True Stories is a quiet film. Despite all the great music and the zaniness of the characters, the natural tide it creates is meant to sweep the audience gently along with it. While watching it, I couldn’t help but sit with a bemused grin on my face from start to finish.
The movie is centered on the residents of the fictional town of Virgil, Texas during the week leading up to the state’s sesquicentennial celebration. The off-kilter characters we meet are both hilarious and unforgettable: John Goodman (in one of his first major film roles) portrays Louis Fyne, a man who is looking for love in all the wrong places; the late monologist Spalding Gray plays a city bigwig who hasn’t directly spoken to his wife in years; and Swoosie Kurtz plays Miss Rollings, a woman who is so rich that she never has to leave her bed. This guided tour of Virgil is provided by the on-screen narrator, who is played by none other than the film’s director and co-writer, Talking Heads front man David Byrne.
Fresh off the huge success of the Talking Heads concert film, Stop Making Sense, Warner Bros. gave Byrne free rein to make whatever he wanted. (A decision the studio probably regretted after the movie’s release.) Byrne reportedly wanted to make a fiction film that would follow several stories akin to something you might see on 60 Minutes… “on acid.” From a chance meeting, he loosely collaborated on the script with actor, writer, and Texas native Stephen Tobolowsky (yes, THAT Stephen Tobolowsky, and you can listen to anecdotes of their collaboration in an episode of his podcast, The Tobolowsky Files). The strange trip Byrne and Tobolowsky imagined gives us a sense that, while some of these people are undoubtedly silly with priorities that might be a little out of whack, the filmmakers feel genuine affection for them. After all, Byrne plays the nameless narrator as an eccentric to match the oddness of the townsfolk -- always bedecked in a cowboy hat and western wear, with a demeanor that hints at a worldly outlook.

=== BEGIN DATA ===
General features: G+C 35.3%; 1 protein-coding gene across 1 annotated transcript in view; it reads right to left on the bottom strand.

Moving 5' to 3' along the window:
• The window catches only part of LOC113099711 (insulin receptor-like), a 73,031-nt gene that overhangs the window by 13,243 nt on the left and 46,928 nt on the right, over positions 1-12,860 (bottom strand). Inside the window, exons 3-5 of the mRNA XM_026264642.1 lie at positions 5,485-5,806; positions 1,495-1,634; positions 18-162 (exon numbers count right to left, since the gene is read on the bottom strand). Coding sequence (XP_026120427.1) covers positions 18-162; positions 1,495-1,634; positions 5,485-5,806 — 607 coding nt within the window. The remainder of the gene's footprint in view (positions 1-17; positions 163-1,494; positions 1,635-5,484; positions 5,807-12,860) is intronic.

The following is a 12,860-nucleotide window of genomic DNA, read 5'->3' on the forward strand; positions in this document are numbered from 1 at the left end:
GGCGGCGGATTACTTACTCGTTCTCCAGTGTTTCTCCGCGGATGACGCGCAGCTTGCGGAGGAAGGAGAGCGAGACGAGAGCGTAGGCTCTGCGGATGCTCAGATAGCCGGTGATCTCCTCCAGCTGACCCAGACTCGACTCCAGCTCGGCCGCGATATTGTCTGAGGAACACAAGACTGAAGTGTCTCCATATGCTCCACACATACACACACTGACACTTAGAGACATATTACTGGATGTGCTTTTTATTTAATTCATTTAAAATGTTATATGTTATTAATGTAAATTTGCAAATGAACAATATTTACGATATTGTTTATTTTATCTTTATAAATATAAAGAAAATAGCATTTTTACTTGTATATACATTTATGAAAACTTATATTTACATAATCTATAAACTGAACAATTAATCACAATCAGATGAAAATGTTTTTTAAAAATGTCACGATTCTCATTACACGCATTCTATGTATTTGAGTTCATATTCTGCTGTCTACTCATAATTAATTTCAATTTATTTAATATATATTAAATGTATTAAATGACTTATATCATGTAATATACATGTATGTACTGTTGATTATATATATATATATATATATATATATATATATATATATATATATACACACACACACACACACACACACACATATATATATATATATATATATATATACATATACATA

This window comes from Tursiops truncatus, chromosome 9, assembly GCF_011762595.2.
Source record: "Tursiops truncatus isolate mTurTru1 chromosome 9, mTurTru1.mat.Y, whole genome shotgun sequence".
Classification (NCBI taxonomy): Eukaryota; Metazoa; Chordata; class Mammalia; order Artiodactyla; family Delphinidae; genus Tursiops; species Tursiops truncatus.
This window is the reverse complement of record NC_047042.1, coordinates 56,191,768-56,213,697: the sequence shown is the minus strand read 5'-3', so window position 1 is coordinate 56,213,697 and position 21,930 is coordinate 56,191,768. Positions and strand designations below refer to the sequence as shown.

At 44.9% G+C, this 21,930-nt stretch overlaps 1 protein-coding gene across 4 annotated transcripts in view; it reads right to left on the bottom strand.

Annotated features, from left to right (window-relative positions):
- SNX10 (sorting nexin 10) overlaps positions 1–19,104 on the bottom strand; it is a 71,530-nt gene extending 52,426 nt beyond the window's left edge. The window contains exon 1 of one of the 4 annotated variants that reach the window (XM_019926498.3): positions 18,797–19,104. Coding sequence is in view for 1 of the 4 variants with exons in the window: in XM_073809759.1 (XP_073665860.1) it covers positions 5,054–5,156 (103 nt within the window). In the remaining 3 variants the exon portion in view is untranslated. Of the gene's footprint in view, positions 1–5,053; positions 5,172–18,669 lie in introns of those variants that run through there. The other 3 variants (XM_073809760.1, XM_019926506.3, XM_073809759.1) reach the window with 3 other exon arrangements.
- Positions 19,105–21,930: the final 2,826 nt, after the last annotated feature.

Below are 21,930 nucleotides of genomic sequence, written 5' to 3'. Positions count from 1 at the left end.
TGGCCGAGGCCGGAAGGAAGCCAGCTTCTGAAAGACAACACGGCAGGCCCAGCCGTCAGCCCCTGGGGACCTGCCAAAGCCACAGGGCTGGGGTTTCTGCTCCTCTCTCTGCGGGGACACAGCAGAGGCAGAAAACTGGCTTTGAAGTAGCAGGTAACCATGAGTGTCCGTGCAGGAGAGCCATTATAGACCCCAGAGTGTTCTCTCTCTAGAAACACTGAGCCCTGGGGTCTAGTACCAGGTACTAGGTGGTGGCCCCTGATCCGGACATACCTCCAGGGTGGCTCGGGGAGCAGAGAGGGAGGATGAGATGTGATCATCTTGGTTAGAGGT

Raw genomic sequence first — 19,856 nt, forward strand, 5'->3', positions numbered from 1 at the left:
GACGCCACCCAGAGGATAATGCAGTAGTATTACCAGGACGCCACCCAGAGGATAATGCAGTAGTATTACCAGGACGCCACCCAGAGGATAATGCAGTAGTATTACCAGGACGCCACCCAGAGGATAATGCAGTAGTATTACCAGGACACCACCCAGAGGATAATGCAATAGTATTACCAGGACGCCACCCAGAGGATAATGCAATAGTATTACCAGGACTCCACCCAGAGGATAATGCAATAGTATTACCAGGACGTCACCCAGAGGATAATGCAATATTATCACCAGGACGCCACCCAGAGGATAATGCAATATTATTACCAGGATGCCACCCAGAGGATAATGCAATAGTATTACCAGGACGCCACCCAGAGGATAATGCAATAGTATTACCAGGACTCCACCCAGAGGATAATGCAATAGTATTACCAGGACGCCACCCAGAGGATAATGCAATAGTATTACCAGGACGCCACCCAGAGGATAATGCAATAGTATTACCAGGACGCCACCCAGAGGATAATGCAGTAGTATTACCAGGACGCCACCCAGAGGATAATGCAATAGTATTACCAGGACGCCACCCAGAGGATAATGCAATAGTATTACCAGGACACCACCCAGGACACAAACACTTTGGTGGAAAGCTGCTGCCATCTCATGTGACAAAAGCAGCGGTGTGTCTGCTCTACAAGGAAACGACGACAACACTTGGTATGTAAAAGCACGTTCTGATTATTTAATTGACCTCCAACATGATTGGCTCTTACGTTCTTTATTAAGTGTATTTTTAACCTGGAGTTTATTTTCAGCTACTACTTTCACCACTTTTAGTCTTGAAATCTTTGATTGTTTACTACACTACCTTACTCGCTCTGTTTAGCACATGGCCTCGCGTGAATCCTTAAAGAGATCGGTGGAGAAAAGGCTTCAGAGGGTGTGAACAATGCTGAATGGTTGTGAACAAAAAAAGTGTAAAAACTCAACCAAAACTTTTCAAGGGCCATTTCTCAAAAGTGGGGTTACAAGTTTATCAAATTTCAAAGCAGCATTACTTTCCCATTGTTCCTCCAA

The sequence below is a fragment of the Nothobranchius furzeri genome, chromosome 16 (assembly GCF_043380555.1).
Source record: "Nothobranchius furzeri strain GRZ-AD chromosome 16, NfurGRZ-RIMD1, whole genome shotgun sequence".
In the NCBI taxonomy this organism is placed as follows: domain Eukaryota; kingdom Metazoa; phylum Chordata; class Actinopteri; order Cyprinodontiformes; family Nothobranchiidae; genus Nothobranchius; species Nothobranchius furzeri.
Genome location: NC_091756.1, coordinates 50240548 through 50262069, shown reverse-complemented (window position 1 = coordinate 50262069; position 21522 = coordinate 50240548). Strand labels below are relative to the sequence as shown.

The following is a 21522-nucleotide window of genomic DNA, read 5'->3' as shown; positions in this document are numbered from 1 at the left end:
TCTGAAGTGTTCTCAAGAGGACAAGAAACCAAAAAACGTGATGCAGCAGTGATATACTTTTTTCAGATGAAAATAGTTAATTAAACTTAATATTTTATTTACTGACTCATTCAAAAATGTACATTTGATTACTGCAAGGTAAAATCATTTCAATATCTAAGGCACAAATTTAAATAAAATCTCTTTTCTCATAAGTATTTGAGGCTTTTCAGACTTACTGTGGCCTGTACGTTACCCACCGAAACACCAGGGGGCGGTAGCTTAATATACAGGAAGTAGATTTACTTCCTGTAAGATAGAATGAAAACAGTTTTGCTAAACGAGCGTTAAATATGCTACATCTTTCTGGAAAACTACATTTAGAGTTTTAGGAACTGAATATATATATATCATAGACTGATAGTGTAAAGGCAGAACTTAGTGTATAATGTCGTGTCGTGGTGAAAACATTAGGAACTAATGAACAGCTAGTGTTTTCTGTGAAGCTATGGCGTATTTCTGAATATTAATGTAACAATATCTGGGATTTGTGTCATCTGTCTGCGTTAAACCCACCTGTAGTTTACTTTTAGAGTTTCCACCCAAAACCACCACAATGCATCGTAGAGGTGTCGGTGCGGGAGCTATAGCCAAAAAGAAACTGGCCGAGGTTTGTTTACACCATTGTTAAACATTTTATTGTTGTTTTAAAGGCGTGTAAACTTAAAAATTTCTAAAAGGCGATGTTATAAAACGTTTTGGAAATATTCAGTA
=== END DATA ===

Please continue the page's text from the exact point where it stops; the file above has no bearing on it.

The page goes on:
Along with his performance, Byrne is strong and sure of himself in his direction, and none of the problems appear that you might expect from a popular musician who decides to direct movies. Another possible weakness that the film manages to overcome is that it could have been nothing more than a 90 minute music video, a feature-length advertisement for Talking Heads. The fact that the music is liberally mixed in is a feature, not a bug. There is a real story here, and it’s told with skill and talent, and is smartly entertaining. And giving Latin musician Esteban “Steve” Jordan the opportunity to play on the Heads’ song “Radio Head,” proves that True Stories is no mere vanity project for David Byrne.
Released in 1986, the film died a quiet death at the box office, although critical praise was effusive, and the movie has become a cult classic. Now, True Stories can be seen as a direct precursor and influence on the indie film movement that would explode almost a decade later. It was an indie film before indie was cool. I also can’t help but think of Christopher Guest’s Waiting for Guffman, whose own madcap adventures in the town of Blaine, Missouri must have taken some inspiration from the residents of Virgil and their “Celebration of Special-ness”.
True Stories is a delightful film that you should seek out if you are a little tired of standard Hollywood fare with characters that you just can’t care about.